After losing a legal battle against its biggest rival for the right to be a sponsor of the National Hockey League, Labatt Breweries of Canada has struck back.
The brewer has signed a multiyear deal to get its Budweiser brand on CBC's Hockey Night in Canada during the well-known Coach's Corner segment with Don Cherry. The beer brand will also appear in two other parts of the broadcast, and as a sponsor of a new package of digital extras the network will offer on computers and mobile devices.
The deal, which begins with the NHL's opening night on Saturday, is an opportunity for Labatt to steal some of the hockey spotlight it lost last year when Molson Coors Brewing Co. struck a seven-year, $375-million deal to be the NHL's beer sponsor for North America.
And it is the latest salvo in a long-running fight between Canada's two dominant brewers to win over thirsty fans of the national sport.
Molson had been a league sponsor before Labatt took over in 1997, but when Labatt dragged its feet in negotiations to renew that sponsorship in 2011, Molson found a way back in. Labatt fought the deal until the Ontario Court of Appeals dismissed its complaint last summer.
But while the right to league sponsorship is pricey, it does not promote itself. It takes advertising to make consumers aware of which brands are tied to major events like NHL hockey, for example, or the Olympics. For that reason, a good deal of guerrilla advertising takes place around major events by marketers attempting to muscle in on some of the goodwill associated with them, without the hefty sponsorship fees.
Labatt's deal with the CBC does not strictly qualify as guerrilla marketing – the network no longer guarantees category exclusivity to its advertisers. Hockey Night in Canada has a number of different automotive partners, for example. Molson is also an active advertiser in the game broadcasts. But when the new season starts, it will not be alone.
"There's just no better place to bring your brand to life than Saturday night with those guys," said Budweiser marketing director Kyle Norrington. "… We are, and have been, committed to hockey for a long time."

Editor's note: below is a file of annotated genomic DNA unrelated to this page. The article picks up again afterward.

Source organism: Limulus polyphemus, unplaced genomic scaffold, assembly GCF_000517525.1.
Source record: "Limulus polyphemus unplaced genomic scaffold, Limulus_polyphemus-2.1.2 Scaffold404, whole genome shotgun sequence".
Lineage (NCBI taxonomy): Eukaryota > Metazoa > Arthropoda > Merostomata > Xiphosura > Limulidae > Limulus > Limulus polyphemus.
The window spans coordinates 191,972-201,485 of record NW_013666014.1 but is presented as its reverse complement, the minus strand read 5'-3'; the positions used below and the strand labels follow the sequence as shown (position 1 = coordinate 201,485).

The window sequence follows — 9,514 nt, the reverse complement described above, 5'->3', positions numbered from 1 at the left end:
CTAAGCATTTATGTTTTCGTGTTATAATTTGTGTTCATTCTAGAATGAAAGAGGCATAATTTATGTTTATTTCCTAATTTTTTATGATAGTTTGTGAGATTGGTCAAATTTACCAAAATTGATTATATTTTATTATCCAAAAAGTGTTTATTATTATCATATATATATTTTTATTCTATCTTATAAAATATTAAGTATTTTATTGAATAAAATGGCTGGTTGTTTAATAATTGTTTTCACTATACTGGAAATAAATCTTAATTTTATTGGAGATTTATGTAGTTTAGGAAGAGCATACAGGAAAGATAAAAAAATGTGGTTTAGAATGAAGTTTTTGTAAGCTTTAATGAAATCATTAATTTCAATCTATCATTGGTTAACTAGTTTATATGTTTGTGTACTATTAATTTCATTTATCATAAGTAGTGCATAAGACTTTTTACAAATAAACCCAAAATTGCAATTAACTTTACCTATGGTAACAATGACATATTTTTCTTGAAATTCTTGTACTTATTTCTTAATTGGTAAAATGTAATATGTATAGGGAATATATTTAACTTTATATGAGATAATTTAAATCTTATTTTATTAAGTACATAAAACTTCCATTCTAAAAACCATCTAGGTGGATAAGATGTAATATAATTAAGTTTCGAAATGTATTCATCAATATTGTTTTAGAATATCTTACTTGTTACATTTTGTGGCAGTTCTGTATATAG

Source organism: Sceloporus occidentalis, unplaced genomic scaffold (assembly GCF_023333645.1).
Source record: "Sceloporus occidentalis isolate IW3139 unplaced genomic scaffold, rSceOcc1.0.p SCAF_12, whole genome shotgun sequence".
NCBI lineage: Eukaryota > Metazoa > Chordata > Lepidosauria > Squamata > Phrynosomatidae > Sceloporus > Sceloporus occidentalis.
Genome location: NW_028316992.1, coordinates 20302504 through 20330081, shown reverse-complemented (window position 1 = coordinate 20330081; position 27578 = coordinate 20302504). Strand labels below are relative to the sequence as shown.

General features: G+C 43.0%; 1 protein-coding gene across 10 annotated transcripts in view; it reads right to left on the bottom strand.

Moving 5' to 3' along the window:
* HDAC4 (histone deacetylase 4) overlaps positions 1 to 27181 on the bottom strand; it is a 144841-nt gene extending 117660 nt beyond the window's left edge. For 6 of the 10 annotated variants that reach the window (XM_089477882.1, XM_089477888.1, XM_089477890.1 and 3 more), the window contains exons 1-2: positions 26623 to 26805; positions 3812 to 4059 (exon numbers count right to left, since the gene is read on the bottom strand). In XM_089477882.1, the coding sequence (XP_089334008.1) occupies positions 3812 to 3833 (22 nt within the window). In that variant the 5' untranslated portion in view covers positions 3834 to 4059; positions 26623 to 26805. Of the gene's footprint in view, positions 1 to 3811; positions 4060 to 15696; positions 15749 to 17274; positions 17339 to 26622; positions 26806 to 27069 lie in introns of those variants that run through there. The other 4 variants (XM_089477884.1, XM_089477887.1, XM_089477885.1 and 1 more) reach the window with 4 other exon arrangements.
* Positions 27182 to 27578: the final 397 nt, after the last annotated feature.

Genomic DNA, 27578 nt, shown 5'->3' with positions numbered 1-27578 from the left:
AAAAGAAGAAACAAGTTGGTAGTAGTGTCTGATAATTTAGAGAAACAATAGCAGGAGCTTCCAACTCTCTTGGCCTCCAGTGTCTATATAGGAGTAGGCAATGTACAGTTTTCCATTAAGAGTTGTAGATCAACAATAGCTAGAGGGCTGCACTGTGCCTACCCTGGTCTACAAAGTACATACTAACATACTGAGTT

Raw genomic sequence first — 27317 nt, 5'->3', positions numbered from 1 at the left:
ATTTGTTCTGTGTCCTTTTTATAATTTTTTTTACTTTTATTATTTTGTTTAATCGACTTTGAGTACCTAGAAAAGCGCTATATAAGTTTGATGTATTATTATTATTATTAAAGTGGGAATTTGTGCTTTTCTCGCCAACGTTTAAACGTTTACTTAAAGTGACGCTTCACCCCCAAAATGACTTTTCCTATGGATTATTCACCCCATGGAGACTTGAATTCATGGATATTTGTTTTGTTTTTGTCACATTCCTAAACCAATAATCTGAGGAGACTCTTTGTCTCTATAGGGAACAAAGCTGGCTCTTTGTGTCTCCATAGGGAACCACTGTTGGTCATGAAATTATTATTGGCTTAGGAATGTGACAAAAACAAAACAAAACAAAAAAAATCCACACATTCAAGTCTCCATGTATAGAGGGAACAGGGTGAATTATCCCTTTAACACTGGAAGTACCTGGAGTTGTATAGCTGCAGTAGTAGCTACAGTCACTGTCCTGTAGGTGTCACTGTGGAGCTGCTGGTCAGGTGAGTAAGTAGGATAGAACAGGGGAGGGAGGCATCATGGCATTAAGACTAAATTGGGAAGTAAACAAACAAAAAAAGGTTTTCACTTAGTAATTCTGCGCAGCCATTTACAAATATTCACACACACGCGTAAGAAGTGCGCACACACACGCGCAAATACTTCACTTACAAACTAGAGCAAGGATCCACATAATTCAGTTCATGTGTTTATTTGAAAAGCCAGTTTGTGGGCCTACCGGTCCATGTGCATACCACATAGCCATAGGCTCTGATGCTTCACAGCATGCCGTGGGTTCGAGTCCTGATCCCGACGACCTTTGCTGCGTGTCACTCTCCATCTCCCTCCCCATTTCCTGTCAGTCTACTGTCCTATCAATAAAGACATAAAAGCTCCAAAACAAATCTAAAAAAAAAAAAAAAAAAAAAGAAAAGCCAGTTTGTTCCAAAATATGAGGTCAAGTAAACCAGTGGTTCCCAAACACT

Since losing the league sponsorship, Labatt has launched advertising designed to keep the brand top of mind with Canadians as the beer of hockey. In last year's Super Bowl broadcast, for example, it aired a TV ad in which a film crew showed up with a mob of more than 500 fans at an adult recreational hockey game, brought in play-by-play announcers, and gave the beer league game a big league feel. The spot went viral; it has since netted more than 4 million views on YouTube.
"We know there are loads of ways to tap into the emotion and power of hockey," Mr. Norrington said.
Labatt will once again have a different spot airing in Canada on the Super Bowl broadcast this year, Mr. Norrington said, though he would not specify whether it would be hockey-related.
When CBC's most recent Coach's Corner sponsorship deal with Cheetah energy drink ran its course, Labatt saw another opportunity to tap into hockey. Discussions began before the NHL lockout, and the sponsorship takes effect as the delayed season gets under way.
"Our partnership with the NHL is great, and we are very focused on trying to work with their partners," said Alan Dark, general manager with the CBC revenue group. For example, CBC would never air two competitors' ads side by side in the broadcast, he said.
For its part, Molson is keeping mum on its specific marketing plans for the return of NHL hockey. However, spokesperson Forest Kenney suggested there will be in-arena promotions by the brand to welcome fans back this weekend.
"Molson Canadian and Coors Light have an exciting seasons planned as the official beers of the NHL, and it starts with greeting guests at the door for this weekend's home openers," he said
"It's a very delicate dance between what you can do and what you can't do. But the reality is, we've got to run our business," CBC's Mr. Dark said. "… There's a lot of partners that want to be in on hockey and the NHL."
And, he added, Mr. Cherry's love of a frosty brew makes it a natural marketing partnership.
"Don lends himself to that category. He makes it very clear that beer is his drink of choice," Mr. Dark said, laughing. "That lends very well to having a beer sponsor."